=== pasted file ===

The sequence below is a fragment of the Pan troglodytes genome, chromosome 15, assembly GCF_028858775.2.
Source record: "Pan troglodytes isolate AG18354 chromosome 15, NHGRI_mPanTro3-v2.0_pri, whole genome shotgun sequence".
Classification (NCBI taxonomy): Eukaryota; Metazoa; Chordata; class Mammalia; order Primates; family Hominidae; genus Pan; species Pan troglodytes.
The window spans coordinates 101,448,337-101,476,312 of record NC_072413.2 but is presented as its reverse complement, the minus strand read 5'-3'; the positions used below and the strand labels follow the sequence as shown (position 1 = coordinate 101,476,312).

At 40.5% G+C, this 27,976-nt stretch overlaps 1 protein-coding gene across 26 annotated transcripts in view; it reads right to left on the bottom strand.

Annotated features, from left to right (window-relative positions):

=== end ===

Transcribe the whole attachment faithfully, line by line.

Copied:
The sequence below is a fragment of the Pan troglodytes genome, chromosome 15, assembly GCF_028858775.2.
Source record: "Pan troglodytes isolate AG18354 chromosome 15, NHGRI_mPanTro3-v2.0_pri, whole genome shotgun sequence".
Classification (NCBI taxonomy): Eukaryota; Metazoa; Chordata; class Mammalia; order Primates; family Hominidae; genus Pan; species Pan troglodytes.
The window spans coordinates 101,448,337-101,476,312 of record NC_072413.2 but is presented as its reverse complement, the minus strand read 5'-3'; the positions used below and the strand labels follow the sequence as shown (position 1 = coordinate 101,476,312).

At 40.5% G+C, this 27,976-nt stretch overlaps 1 protein-coding gene across 26 annotated transcripts in view; it reads right to left on the bottom strand.

Annotated features, from left to right (window-relative positions):